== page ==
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Fund Finance Highlight Reel: The First Half in Pictures
June 21, 2024
Partner | Fund Finance
Director | Fund Finance

This year is starting to feel a bit more normalized after the 2021-2022 record origination numbers followed by the 2023 market disruption. In many ways, fund finance has passed the stress test and moved forward. What has 2024 shown us through the first half?

Funds Market and the Demand for Credit

Source: Prequin.

  • YTD fundraising of $514 billion looks roughly in line with last year’s pace and on track toward $1.2–1.4 trillion for the year.
  • Consistent with our view coming into the year, we expect to see accommodative financial conditions (e.g., tight credit spreads, buoyant equity valuations, low volatility, contained credit, accommodative leverage) to drive improved private market capital velocity and support fundraising.
  • We see a number of indications that this view is playing out as expected. Private credit lending volume, which primarily finances sponsor-owned companies, suggests deal activity will show sequential improvement when 1H PE data is reported.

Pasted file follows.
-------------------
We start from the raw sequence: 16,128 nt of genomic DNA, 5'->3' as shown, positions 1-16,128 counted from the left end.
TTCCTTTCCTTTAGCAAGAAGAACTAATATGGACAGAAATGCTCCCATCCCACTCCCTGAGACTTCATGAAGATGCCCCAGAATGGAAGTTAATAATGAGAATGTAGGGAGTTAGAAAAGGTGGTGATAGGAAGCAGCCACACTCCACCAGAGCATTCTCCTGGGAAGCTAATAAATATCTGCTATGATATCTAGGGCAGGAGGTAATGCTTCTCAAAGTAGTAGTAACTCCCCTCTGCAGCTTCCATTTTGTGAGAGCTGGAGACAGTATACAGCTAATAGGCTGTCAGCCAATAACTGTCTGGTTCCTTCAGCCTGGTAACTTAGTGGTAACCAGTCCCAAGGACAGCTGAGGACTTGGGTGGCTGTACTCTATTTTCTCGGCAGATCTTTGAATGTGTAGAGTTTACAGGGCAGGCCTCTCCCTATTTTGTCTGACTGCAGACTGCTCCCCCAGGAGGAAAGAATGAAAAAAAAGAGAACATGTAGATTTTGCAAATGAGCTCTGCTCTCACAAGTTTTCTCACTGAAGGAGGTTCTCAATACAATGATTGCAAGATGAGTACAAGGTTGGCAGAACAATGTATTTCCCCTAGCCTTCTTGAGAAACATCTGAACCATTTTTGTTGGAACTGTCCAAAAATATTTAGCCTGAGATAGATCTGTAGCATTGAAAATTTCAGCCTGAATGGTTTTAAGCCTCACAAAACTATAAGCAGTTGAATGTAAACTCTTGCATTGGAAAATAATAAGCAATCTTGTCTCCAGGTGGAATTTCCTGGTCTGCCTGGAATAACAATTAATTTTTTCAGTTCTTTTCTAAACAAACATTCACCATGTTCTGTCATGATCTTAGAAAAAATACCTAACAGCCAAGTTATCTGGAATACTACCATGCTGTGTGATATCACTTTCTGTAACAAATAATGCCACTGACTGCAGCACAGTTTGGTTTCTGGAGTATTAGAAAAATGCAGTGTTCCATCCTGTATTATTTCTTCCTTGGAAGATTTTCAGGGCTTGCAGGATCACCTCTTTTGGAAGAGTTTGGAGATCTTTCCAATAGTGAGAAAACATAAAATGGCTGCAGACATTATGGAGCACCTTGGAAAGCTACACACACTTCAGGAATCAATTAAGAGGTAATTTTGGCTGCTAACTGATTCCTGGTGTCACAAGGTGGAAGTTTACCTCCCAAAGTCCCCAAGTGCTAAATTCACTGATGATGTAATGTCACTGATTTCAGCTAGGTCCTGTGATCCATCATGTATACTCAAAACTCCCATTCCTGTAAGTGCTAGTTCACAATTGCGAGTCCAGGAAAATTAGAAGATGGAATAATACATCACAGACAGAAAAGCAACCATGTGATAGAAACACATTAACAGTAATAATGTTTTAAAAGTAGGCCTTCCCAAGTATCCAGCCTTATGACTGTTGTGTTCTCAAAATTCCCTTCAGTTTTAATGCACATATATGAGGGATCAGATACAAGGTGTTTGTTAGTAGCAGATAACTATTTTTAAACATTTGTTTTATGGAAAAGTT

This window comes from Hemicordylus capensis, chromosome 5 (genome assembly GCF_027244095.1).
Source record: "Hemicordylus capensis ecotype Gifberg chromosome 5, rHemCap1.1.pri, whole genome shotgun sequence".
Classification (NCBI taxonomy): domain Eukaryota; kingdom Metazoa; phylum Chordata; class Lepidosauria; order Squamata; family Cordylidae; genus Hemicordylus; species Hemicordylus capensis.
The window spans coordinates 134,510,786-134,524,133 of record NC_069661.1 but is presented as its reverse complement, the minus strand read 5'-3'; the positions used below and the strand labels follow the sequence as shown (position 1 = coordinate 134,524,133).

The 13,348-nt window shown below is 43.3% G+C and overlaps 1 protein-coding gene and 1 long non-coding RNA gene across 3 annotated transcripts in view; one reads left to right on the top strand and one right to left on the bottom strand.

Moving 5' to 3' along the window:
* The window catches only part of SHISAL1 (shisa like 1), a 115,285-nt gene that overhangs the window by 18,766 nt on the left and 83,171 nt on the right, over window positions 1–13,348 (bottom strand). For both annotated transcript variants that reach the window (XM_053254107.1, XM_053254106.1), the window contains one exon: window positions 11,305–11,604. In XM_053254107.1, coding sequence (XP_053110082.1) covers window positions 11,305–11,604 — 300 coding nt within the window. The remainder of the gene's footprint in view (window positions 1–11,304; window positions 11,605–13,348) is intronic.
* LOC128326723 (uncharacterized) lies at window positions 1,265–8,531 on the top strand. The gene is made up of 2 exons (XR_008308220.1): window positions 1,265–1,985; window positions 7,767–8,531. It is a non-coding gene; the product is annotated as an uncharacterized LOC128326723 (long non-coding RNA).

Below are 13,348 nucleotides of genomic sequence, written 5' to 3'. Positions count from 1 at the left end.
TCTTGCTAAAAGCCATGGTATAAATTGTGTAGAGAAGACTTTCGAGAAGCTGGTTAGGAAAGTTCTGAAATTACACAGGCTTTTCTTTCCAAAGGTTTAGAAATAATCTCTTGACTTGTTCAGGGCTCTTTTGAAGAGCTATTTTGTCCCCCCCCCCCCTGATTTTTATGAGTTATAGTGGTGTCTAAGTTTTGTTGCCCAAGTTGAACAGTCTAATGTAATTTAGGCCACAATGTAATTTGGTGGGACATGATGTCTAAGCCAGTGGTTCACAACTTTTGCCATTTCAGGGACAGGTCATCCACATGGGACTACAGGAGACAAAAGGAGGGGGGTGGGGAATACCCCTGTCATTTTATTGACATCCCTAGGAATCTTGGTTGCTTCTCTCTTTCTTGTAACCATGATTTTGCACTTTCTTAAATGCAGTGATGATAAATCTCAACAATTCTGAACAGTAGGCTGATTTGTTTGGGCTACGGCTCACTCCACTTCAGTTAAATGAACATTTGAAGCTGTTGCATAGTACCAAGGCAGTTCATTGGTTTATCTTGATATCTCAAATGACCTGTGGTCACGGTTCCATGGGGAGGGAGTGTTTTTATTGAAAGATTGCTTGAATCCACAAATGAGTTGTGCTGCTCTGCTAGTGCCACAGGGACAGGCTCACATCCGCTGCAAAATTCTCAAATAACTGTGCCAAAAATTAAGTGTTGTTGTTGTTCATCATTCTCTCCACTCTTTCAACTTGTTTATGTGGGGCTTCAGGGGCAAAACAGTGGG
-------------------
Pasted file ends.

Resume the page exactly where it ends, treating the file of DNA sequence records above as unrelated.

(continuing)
Source: Prequin.

  • Dollars raised are flowing to a narrower set of sponsors that have a demonstrated track record of delivering returns over the long run.
  • The number of sponsors that raised PE funds in Q1 was roughly cut in half from a year ago, according Pitchbook.
  • Not surprisingly, average fund size is moving up, consistent with rising sponsor concentration.

Source: Cadwalader, Wickersham & Taft LLP. 

  • We kicked off 50 new fund finance representations in May, (U.S. and UK combined), up about 60% from a year earlier.
  • Year-over-year gains have been easy to come by in the past two months, given the sharp slowdown in Q2 of last year.
  • Despite the narrowing of sponsors apparent in fundraising, we see more lenders involved in the fund finance market YTD and a reduced concentration among the top lenders.

Banks and the Availability of Credit

Source: Federal Reserve Cadwalader, Wickersham & Taft LLP. 

  • After significant outflows, deposit levels in the U.S. have been stabilized.
  • Below the surface, deposit stability has come at a price: Banks paying more on deposits, backfilling with other borrowing sources, and by using brokered and listed deposits.
  • The resulting increase in liability costs continues to pose a headwind to NII and profitability, and some institutions have responded by reducing earning assets.
  • For fund finance this has meant divergence between lenders, and generally a more targeted approach on the lender side.